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Online Spending Trends - Non-Profits and Charity Organisation



Should nonprofits and charities choose to spend on advertising during the pandemic?


Historic Shift Against Traditional Marketing

In 2018, digital marketing spend tipped over the 50% mark of total spending. For the first time the spend on traditional print marketing was less than on online. This contributes in favour of digital in the long-lasting debate of traditional over online marketing budget splits. While the shift has been clear ever since, it was not widely accepted, until now.


Covid19 Propelled Us into the Future

The Pandemic propelled businesses and other organisations to 10 years ahead. It has forced digital adoption on businesses and individuals who were not keen on prioritizing digital adoption. It shifted everything from the way meetings are done and projects are managed to how sales are made. It has shifted a vast amount of marketing budget to online channels. With more than half the world facing lockdowns for prolonged periods traditional marketing did little to convert into income for charities. We were all stuck at home and could not donate or even become aware of a cause that did not reach our mobile screens.


More Room for Digital Spend

Nonprofits and charity organisations cancelled events, cancelled promotional campaigns in stores and put a hold on all spend on print marketing from leaflets to billboards. This gave rise to the only channel that not only remained healthy during lockdowns, but outperformed all previous stats for any peak seasons! With only their phone and laptops everyone started to consume ever more social media, movies, TV shows, books, online learning on Youtube and full online courses.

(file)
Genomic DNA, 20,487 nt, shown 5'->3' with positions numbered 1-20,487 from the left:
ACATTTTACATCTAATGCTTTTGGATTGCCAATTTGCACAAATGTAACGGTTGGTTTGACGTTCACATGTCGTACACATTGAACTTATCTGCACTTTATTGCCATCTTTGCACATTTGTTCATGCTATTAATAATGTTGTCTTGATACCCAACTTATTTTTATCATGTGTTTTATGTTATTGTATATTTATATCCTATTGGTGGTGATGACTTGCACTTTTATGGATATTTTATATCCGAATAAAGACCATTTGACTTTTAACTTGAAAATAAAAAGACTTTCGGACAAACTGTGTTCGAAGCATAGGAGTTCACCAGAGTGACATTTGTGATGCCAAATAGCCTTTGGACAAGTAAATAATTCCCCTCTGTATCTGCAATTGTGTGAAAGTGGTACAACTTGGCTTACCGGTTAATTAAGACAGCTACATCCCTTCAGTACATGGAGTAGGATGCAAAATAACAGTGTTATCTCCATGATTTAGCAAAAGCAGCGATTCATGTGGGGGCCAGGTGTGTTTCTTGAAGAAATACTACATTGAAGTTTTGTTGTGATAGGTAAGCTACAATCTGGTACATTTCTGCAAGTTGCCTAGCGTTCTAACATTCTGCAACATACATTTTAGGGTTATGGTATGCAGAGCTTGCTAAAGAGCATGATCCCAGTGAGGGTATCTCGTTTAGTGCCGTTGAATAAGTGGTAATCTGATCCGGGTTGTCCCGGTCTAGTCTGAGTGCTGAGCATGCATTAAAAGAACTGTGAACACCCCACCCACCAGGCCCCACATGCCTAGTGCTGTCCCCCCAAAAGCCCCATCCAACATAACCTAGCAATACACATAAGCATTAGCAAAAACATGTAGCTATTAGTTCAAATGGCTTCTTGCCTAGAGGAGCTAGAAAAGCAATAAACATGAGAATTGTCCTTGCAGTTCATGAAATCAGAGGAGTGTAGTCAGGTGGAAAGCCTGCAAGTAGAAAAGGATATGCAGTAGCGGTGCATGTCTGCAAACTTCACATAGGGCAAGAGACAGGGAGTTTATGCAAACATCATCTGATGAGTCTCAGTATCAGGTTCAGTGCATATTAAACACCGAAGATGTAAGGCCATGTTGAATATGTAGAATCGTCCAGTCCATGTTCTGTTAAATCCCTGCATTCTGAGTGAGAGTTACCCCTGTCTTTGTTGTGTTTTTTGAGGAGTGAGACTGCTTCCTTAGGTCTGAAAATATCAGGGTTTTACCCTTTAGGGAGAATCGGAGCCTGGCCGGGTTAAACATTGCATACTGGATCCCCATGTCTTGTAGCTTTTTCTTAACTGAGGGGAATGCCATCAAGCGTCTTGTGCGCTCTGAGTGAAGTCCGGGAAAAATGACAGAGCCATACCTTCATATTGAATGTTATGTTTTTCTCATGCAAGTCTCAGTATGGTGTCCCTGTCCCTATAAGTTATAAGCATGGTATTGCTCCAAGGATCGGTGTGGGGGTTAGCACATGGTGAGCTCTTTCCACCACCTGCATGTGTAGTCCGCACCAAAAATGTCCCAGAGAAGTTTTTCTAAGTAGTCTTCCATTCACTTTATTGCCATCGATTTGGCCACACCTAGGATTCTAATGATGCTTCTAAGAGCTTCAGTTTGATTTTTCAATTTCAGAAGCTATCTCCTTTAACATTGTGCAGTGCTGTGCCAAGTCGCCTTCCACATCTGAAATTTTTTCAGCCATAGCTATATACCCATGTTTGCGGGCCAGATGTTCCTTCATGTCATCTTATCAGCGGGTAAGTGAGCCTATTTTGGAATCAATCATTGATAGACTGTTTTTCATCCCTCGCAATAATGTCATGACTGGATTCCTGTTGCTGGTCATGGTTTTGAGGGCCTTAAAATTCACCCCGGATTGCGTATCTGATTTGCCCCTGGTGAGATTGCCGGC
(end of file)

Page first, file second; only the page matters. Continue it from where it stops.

Does high digital marketing spend mean guaranteed success? No.

Charities new or experienced in advertising that have a healthy presence online shifted budgets to online marketing, but others took months to catch up and some are still oblivious to the importance of it. It is not the fault of charity boards or executive committees, some are faced with sudden drops of donations, others struggle to quickly gather resources to get online. Yet others are approached by marketing agencies charging tens of thousands for their services from creating simple landing pages to running ads on social media.


Charities need a unique set of tools and services to accelerate initial growth which can be done for relatively cheap but can only increase advertising spend when they are fully online with the right strategy in place. This sudden chaos, lack of time and direction has made more nonprofits struggle for an industry that has a lot of potential online.




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